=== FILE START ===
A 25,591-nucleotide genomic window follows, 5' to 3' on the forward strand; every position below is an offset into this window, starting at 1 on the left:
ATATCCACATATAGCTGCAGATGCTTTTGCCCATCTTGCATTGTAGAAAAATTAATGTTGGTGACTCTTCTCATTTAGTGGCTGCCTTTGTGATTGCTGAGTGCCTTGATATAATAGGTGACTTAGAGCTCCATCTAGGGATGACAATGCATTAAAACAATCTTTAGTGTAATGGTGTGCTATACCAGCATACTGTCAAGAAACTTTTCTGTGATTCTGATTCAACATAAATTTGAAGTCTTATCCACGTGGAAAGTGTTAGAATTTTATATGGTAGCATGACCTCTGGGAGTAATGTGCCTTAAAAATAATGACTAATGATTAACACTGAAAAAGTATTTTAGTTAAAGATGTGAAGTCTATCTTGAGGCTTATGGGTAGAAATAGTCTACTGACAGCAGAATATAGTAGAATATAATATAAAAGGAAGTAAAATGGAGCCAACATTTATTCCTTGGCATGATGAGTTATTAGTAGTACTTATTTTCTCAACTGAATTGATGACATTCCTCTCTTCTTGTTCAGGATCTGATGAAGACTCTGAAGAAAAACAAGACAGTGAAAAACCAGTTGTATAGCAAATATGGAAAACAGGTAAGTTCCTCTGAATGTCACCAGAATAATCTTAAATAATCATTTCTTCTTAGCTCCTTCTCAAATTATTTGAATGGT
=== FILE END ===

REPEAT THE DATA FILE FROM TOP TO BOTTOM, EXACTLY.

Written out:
A 25,591-nucleotide genomic window follows, 5' to 3' on the forward strand; every position below is an offset into this window, starting at 1 on the left:
ATATCCACATATAGCTGCAGATGCTTTTGCCCATCTTGCATTGTAGAAAAATTAATGTTGGTGACTCTTCTCATTTAGTGGCTGCCTTTGTGATTGCTGAGTGCCTTGATATAATAGGTGACTTAGAGCTCCATCTAGGGATGACAATGCATTAAAACAATCTTTAGTGTAATGGTGTGCTATACCAGCATACTGTCAAGAAACTTTTCTGTGATTCTGATTCAACATAAATTTGAAGTCTTATCCACGTGGAAAGTGTTAGAATTTTATATGGTAGCATGACCTCTGGGAGTAATGTGCCTTAAAAATAATGACTAATGATTAACACTGAAAAAGTATTTTAGTTAAAGATGTGAAGTCTATCTTGAGGCTTATGGGTAGAAATAGTCTACTGACAGCAGAATATAGTAGAATATAATATAAAAGGAAGTAAAATGGAGCCAACATTTATTCCTTGGCATGATGAGTTATTAGTAGTACTTATTTTCTCAACTGAATTGATGACATTCCTCTCTTCTTGTTCAGGATCTGATGAAGACTCTGAAGAAAAACAAGACAGTGAAAAACCAGTTGTATAGCAAATATGGAAAACAGGTAAGTTCCTCTGAATGTCACCAGAATAATCTTAAATAATCATTTCTTCTTAGCTCCTTCTCAAATTATTTGAATGGT